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Copyright ©2008 The WJG Press and Baishideng. All rights reserved.
World J Gastroenterol. Oct 7, 2008; 14(37): 5630-5640
Published online Oct 7, 2008. doi: 10.3748/wjg.14.5630
Intestinal bile acid physiology and pathophysiology
Olga Martínez-Augustin, Fermín Sánchez de Medina
Olga Martínez-Augustin, Department of Biochemistry and Molecular Biology II, School of Pharmacy, University of Granada, Centro de Investigación Biomédica en Red de Enfermedades Hepáticas y Digestivas, Granada 18071, Spain
Fermín Sánchez de Medina, Department of Pharmacology, School of Pharmacy, University of Granada, Centro de Investigación Biomédica en Red de Enfermedades Hepáticas y Digestivas, Granada 18071, Spain
Author contributions: Both authors contributed equally to this work.
Supported by Grants from the Instituto de Salud Carlos III (PI051625 and PI051651). The group is member of the Network for Cooperative Research on Membrane Transport Proteins (REIT), co-funded by the Ministerio de Educación y Ciencia, Spain and the European Regional Development Fund (Grant BFU2005-24983-E/BFI). The CIBER-EHD is funded by the Instituto de Salud Carlos III
Correspondence to: Fermín Sánchez de Medina, Department of Pharmacology, Facultad de Farmacia, University of Granada, Campus de Cartuja s/n, Granada 18071, Spain.
Telephone: +34-958-243889 Fax: +34-958-248964
Received: July 24, 2008
Revised: September 16, 2008
Accepted: September 23, 2008
Published online: October 7, 2008


Bile acids (BAs) have a long established role in fat digestion in the intestine by acting as tensioactives, due to their amphipathic characteristics. BAs are reabsorbed very efficiently by the intestinal epithelium and recycled back to the liver via transport mechanisms that have been largely elucidated. The transport and synthesis of BAs are tightly regulated in part by specific plasma membrane receptors and nuclear receptors. In addition to their primary effect, BAs have been claimed to play a role in gastrointestinal cancer, intestinal inflammation and intestinal ionic transport. BAs are not equivalent in any of these biological activities, and structural requirements have been generally identified. In particular, some BAs may be useful for cancer chemoprevention and perhaps in inflammatory bowel disease, although further research is necessary in this field. This review covers the most recent developments in these aspects of BA intestinal biology.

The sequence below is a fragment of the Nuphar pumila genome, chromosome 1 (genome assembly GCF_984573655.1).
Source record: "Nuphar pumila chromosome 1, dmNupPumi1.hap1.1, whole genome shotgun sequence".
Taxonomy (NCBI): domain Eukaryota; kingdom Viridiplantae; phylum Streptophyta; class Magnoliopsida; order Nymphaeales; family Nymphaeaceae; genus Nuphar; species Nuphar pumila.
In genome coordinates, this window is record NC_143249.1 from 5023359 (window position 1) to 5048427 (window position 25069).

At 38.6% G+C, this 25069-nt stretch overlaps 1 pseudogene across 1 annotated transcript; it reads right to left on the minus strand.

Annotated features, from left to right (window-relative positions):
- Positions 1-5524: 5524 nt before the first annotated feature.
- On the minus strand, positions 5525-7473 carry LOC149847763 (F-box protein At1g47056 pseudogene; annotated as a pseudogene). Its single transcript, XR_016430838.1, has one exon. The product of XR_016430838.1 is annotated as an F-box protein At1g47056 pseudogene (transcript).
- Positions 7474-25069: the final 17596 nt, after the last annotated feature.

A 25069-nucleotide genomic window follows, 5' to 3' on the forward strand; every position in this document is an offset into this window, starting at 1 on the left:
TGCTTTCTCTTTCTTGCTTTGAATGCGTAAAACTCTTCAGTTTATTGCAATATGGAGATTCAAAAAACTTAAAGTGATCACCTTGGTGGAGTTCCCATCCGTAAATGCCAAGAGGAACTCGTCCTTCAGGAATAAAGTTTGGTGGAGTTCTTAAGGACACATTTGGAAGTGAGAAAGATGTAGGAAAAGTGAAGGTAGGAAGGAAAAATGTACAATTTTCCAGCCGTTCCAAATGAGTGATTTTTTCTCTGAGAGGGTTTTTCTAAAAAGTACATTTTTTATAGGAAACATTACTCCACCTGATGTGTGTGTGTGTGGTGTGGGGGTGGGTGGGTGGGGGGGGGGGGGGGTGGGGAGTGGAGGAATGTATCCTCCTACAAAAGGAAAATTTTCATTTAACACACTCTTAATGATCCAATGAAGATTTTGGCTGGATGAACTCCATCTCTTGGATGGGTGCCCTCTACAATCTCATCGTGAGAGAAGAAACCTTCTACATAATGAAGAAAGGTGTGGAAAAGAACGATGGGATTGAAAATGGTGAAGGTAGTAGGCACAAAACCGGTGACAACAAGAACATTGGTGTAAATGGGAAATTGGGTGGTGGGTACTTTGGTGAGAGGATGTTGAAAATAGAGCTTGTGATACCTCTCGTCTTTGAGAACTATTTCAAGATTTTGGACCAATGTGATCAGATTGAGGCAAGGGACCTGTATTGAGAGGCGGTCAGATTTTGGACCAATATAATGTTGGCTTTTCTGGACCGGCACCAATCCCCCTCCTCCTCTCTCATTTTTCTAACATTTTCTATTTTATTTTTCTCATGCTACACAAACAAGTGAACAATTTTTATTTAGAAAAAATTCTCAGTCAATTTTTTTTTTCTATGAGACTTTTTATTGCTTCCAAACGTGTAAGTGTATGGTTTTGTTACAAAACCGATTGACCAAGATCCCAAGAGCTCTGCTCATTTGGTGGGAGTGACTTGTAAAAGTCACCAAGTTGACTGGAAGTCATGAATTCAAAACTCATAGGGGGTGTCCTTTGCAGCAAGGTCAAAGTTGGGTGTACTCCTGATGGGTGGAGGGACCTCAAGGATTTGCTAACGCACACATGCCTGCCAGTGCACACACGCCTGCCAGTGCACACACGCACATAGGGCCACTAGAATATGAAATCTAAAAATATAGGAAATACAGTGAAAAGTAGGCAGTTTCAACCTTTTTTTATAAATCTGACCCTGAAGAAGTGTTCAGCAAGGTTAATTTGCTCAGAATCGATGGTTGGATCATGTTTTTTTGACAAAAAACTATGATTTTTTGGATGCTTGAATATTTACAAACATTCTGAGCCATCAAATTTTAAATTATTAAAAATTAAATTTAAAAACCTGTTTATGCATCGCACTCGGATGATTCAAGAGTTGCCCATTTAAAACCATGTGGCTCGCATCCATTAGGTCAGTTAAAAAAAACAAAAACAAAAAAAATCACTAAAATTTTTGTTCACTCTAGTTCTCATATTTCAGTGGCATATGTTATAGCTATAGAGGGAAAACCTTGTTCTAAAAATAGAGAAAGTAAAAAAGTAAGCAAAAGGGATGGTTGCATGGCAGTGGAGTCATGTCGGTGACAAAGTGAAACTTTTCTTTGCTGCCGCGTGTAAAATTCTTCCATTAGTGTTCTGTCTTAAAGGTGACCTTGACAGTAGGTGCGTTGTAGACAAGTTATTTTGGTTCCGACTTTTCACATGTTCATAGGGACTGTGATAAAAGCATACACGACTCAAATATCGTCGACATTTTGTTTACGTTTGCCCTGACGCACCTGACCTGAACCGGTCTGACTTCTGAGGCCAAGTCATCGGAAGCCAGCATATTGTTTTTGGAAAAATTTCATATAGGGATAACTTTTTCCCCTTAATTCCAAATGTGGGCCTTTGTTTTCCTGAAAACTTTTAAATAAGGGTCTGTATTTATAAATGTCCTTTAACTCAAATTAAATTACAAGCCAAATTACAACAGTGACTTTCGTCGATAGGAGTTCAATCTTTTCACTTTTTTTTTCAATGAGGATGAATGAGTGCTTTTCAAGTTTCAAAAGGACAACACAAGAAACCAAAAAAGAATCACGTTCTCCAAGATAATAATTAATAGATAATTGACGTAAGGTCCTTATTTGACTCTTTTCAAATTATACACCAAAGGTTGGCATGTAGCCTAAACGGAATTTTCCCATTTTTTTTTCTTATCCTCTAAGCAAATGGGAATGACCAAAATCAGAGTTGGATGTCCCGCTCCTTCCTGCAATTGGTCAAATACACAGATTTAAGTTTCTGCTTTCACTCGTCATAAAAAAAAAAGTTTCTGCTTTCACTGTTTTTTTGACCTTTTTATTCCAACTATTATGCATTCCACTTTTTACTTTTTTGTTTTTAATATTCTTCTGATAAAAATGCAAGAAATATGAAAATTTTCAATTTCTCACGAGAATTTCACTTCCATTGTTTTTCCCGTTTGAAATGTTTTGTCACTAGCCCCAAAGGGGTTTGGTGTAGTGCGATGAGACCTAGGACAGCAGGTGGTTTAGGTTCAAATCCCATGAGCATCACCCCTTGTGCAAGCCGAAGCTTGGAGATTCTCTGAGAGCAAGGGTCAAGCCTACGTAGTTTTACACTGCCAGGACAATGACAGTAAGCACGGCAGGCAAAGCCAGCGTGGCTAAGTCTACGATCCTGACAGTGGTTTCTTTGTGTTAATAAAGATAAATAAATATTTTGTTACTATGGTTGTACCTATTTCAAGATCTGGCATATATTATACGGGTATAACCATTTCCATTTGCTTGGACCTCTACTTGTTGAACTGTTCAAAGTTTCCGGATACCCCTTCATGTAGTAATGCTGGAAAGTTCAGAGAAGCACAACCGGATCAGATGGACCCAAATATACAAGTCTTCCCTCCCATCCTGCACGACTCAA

Key Words: Colitis, Bile acid absorption, Colon cancer

Figure 1
Figure 1 Diagram showing the mechanisms of BA transport and regulation at the intestinal and hepatic level.

Separate chapters in this series of minireviews are devoted to cover various aspects of bile acids (BAs) chemistry, physiology and pathophysiology, including the hepatic synthesis and handling of BAs and their implications in health and disease. Here we will deal with the normal and pathological roles of BAs in one of the traditionally known natural sites of action, i.e. the intestine. It is well known that BAs are secreted into the duodenal lumen after meals in order to act as tensioactives and facilitate fat digestion. This is possible because of the amphipathic characteristics of BAs, which are molecules with a highly hydrophobic core and a number of hydroxyl groups attached. Because these groups may extend to one of the two sides of the basically planar structure formed by the hydrocarbon rings of the BA molecule, its polarity is maximal when all hydroxyl groups are set out in the same side. Thus cholic acid (CA), deoxycholic acid (DCA) and chenodeoxycholic acid (CDCA), all of which have alpha hydroxyl groups, are more efficient tensioactives than ursodeoxycholic acid (UDCA), which has hydroxyls with both alpha and beta conformation. In order to act efficiently as tensioactives BAs must work in coordination with other amphipathic compounds, namely phospholipids, which are another essential component of bile.

Once their physiological function is accomplished, most BA molecules are efficiently reabsorbed in the distal part of the small intestine and reach the liver via portal blood, where they are avidly taken up by hepatocytes. Thus BAs are not wasted but recycled with an almost perfect yield (approximately 95%). The molecular details of this enterohepatic cycle have been elucidated (Figure 1). The type and amount of BAs thus reabsorbed, as well as of those that pass into the colon, are not constant but subject to variation as a result of diet, transit time, drugs, disease, etc. This in turn has an impact on the effects of BAs because they are not equivalent in terms of bioactivity. Certain BAs have been involved in colon cancer, but also in other conditions such as intestinal inflammation, diarrhea, etc.

The dynamics of BAs transport and metabolism is tightly regulated. This is necessary because intracellular accumulation of BAs, as happens in cholestasis, may result in cytotoxicity. Because BAs are synthesized in the liver, an important part of the control of their homeostasis takes place in hepatocytes, the details of these processes are covered in other chapters of this series. However, in part of the regulatory system the intestine plays important direct (transport/metabolism) and indirect (endocrine response of intestinal epithelium to BAs) roles.


As mentioned above, the liver synthesizes BAs at the expense of cholesterol and also retrieves reabsorbed BAs from the blood. From hepatocytes they are secreted against steep concentration gradients into bile, together with cholesterol and phospholipids. Thus, between meals, most of the pool of BAs resides in the gallbladder ready to be used at short notice. The mechanisms whereby hepatocytes take up BAs from the bloodstream and synthetize and secrete them into bile have been reviewed in other chapters of this series. When food is ingested (more precisely if the meal is rich in fat) the gallbladder contracts in response to cholecystokinin. It has been proposed that intraduodenal BAs exert a negative feedback control on postprandial cholecystokinin release and the resulting gallbladder contraction. Thus the acute (but not chronic) intraduodenal bile salt depletion with cholestyramine affects gallbladder and also antroduodenal motility, possibly by enhanced motilin release[1].